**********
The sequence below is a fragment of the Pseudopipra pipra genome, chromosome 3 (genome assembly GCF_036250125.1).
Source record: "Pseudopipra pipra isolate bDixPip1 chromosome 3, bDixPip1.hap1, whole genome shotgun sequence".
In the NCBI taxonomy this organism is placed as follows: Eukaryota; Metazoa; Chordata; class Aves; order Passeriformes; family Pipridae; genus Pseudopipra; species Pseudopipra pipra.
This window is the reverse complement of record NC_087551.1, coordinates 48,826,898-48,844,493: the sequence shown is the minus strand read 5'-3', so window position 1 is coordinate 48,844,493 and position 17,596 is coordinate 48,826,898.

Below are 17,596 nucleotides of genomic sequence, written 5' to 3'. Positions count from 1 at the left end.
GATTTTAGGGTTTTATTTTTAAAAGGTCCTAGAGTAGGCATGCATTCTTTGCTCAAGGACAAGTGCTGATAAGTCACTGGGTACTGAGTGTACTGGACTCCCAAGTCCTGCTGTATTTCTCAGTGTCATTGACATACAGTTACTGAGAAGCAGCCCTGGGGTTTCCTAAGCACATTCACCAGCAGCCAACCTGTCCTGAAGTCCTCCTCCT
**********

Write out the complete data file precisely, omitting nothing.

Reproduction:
The sequence below is a fragment of the Pseudopipra pipra genome, chromosome 3 (genome assembly GCF_036250125.1).
Source record: "Pseudopipra pipra isolate bDixPip1 chromosome 3, bDixPip1.hap1, whole genome shotgun sequence".
In the NCBI taxonomy this organism is placed as follows: Eukaryota; Metazoa; Chordata; class Aves; order Passeriformes; family Pipridae; genus Pseudopipra; species Pseudopipra pipra.
This window is the reverse complement of record NC_087551.1, coordinates 48,826,898-48,844,493: the sequence shown is the minus strand read 5'-3', so window position 1 is coordinate 48,844,493 and position 17,596 is coordinate 48,826,898.

Below are 17,596 nucleotides of genomic sequence, written 5' to 3'. Positions count from 1 at the left end.
GATTTTAGGGTTTTATTTTTAAAAGGTCCTAGAGTAGGCATGCATTCTTTGCTCAAGGACAAGTGCTGATAAGTCACTGGGTACTGAGTGTACTGGACTCCCAAGTCCTGCTGTATTTCTCAGTGTCATTGACATACAGTTACTGAGAAGCAGCCCTGGGGTTTCCTAAGCACATTCACCAGCAGCCAACCTGTCCTGAAGTCCTCCTCCT